The Tesla Roadster

You may have heard of Tesla Motors, a Silicon Valley start up that has designed an electric sports car that delivers stunning numbers. While the doomed GM EV1 had a range of just 60 miles per charge (or 120 miles with the second generation, NiMH battery version) and performed like a typical Saturn grocery-getter, the Tesla Roadster has a range of up to 250 miles per charge, with a 0-60 of roughly 4 seconds and a top speed in the 130’s (although you wouldn’t get 250 miles on a charge going that fast).

 When I first heard of this, I was delighted, and then a bit skeptical. In my research of alternative fuel cars, the one lesson I have taken away is that all of them have a drawback. Nobody’s worked out a 100% great replacement for gas-powered cars (not that gas-powered cars are 100% great, either). Naturally, there are some huge downsides to the Tesla.

 Downside number one: the cost will be between $80k and $100k for the car. Only the rich will be able to get this little toy. Yes, it’s a sports car, one designed largely by Lotus and former Lotus folks. But it’s no supercar, and I doubt it will really warrant the price tag. The bigger problem is: how do you take on the Big Three and change the world when your main product is a rarified, low-selling specialty vehicle? They say they are going to create a more affordable electric sedan, too, but will Tesla Motors survive long enough to pull that off? Their idea is to change the way people view electric cars. But how can that be done when most people will never even see one?

 Downside number two: More expense, in the form of a crapload of batteries. The Tesla Roadster uses 6,381 Lithium Ion cells. That’s great in that Lithium Ion batteries are lighter weight and can be recycled, unlike regular car batteries or NiMH batteries. But they have a shorter lifespan and are wickedly expensive. Anyone with a laptop or cellphone knows that when those batteries age, they lose their max charge too…meaning your range would drop over time until you replaced the batteries. I heard a marketing guy for Tesla on the radio today, and he said the batteries have a lifespan of 3-5 years or 125k miles. The cost to replace those batteries? $20,000.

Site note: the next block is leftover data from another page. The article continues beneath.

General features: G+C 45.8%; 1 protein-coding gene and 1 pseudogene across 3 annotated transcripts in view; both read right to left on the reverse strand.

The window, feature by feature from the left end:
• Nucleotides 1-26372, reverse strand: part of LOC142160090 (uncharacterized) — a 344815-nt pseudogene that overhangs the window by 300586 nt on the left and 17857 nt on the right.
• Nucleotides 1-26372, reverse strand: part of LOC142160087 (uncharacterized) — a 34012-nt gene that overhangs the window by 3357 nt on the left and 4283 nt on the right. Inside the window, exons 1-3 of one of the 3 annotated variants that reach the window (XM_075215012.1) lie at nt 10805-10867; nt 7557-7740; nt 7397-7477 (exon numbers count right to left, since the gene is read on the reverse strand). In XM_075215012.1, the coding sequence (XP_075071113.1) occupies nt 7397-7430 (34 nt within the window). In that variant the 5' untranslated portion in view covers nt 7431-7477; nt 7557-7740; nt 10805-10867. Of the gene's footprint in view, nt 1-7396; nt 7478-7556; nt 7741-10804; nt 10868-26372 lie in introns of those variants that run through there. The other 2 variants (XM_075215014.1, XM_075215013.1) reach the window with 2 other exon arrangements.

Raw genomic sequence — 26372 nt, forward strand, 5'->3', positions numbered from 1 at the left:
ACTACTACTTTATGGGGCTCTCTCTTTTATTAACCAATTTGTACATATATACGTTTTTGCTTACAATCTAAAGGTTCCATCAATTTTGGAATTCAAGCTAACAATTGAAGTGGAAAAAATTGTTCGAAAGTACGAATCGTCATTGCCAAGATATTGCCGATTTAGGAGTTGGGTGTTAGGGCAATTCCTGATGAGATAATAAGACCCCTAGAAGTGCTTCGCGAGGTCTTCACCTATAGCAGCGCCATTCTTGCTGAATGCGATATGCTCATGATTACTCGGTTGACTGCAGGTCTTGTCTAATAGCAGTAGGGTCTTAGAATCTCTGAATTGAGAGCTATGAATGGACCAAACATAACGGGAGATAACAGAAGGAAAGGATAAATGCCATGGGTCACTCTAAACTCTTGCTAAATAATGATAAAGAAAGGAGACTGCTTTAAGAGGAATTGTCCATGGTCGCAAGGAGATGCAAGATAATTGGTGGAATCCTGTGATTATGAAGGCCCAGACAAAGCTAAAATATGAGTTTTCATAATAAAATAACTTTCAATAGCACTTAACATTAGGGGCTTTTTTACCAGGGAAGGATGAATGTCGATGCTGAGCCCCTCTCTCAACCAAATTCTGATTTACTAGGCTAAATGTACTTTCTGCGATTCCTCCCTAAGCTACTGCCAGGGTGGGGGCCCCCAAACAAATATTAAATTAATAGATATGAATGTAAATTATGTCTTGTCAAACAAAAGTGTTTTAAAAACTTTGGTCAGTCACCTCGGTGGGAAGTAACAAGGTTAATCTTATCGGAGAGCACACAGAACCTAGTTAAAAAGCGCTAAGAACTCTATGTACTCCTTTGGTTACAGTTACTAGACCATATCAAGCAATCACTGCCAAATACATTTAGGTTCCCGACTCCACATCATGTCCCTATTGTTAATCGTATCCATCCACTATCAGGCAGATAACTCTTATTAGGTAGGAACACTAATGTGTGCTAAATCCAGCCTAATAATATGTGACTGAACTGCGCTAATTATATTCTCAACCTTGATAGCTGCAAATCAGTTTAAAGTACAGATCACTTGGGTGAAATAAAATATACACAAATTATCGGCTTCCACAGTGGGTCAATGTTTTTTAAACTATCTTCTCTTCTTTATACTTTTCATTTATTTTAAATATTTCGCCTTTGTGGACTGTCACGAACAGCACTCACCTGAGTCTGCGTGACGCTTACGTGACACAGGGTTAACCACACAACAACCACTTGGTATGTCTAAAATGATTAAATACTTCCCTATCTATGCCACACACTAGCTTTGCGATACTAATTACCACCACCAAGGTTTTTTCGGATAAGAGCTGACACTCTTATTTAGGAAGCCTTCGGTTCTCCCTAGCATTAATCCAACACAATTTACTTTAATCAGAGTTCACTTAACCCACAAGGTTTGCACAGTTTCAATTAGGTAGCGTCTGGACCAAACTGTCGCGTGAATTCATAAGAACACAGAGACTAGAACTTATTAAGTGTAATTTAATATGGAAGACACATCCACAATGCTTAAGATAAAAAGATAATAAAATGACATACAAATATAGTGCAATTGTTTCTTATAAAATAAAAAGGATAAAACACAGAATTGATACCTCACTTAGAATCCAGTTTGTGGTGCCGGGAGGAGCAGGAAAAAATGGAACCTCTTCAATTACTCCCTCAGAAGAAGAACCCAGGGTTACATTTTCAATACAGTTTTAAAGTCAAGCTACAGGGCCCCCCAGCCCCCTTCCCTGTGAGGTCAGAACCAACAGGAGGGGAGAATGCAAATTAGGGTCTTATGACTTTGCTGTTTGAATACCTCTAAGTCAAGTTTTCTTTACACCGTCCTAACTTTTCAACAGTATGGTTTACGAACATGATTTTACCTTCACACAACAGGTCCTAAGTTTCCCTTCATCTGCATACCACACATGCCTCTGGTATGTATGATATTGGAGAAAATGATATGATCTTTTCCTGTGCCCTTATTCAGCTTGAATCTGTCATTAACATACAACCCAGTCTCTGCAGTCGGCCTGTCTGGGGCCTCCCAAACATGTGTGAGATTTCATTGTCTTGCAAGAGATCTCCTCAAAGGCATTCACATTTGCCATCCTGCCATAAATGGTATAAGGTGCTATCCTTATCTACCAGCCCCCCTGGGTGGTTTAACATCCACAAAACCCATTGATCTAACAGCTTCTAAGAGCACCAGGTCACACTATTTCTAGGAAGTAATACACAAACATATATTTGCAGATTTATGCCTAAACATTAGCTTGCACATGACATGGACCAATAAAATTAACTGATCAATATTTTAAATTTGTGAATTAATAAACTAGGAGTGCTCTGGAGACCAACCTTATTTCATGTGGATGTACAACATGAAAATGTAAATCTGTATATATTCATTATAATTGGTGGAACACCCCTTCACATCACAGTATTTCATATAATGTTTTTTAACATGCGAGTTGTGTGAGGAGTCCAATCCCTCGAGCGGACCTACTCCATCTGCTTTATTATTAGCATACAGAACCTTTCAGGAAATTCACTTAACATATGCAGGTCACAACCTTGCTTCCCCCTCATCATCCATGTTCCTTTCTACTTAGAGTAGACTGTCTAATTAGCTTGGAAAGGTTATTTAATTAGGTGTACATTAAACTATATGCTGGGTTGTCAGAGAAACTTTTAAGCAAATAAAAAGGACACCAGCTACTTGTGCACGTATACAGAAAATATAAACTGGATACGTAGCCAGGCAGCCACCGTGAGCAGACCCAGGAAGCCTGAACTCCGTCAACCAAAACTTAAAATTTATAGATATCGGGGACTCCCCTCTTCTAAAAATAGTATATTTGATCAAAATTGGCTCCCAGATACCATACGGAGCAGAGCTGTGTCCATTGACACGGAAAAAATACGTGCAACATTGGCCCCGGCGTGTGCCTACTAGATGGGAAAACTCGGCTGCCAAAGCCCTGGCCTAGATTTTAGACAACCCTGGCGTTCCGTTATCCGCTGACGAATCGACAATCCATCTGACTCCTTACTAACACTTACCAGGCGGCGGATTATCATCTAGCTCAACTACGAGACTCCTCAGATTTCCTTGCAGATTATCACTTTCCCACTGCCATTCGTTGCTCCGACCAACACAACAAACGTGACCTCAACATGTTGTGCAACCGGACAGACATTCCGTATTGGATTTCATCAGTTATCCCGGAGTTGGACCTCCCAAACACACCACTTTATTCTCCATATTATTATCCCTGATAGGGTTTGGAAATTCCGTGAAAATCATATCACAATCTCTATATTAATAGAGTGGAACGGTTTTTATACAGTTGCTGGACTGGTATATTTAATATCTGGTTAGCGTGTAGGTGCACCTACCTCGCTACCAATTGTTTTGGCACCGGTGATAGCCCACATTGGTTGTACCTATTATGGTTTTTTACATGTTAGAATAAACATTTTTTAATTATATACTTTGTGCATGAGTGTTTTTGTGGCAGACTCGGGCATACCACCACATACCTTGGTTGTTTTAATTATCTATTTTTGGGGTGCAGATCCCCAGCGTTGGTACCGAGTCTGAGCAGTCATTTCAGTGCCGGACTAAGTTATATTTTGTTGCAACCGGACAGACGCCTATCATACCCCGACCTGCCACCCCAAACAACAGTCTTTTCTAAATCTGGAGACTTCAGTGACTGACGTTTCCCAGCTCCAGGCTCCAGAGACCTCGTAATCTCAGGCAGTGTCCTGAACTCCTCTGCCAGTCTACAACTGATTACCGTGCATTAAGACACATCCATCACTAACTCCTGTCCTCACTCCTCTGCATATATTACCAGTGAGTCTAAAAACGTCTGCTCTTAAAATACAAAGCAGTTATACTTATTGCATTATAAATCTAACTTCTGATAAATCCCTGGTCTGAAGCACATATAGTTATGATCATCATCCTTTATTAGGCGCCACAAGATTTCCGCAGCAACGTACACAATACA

Marketing guy argued that by the time you replaced the batteries, they would be cheaper. But how much cheaper? I don’t think it will drop to any reasonable amount in less than 20 years. So you’re going to be dropping the price of a small new car every 3 years, just to keep this thing going. Once again, putting it firmly out of the grasp of most people.

 Tesla Motors thinks it is going to change the way people think about electric cars. I think they’ve shot that chance in the foot, because they won’t be reaching many people.

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~ by mattbear on July 28, 2006.

5 Responses to “The Tesla Roadster”

  1. As long as cost is no object, I’ll also bring up the Tango. This is another fully-electric two-seater, but one major difference is that it’s only 39″ wide. That means it can legally lane-split like a motorcycle can. It also has amazing performance, and even corners well, contrary to the first visual impression.

    The T600 kit that you can currently buy is over $100K as well. But George Clooney likes em!

  2. What a backward strategy. Rich people, ie the people who can afford to buy a car from Tesla, don’t care about rising gas prices. They can afford it, and if they can afford this car, they can afford some other nice car with brand recognition. I can only see someone buying this car out of guilt, but I think it does zero to advance the development and acceptance of alternative fuel vehicles.

    There needs to be a Tesla Motors company that produces affordable cars for Joe Sixpack. You do that, you’re gonna make some money.

  3. Good lord, I had no idea they were charging that much for the Tango! That is obscene!

    Clooney will probably buy a Tesla, too. And maybe Tom Hanks, he really seemed thrilled about the EV1. Beyond a few political activist stars, I see Tesla’s future as grim, indeed.

  4. So Clooney is thinking about running for office? I know he’s pretty politically active, but with his party past I can’t see him going far.

  5. […] on their site, but the current deposit for one hangs out in the $100,000 neighborhood. I’ve explained before why I feel this is a bad approach for electric car companies, but they seem to be paying me no […]

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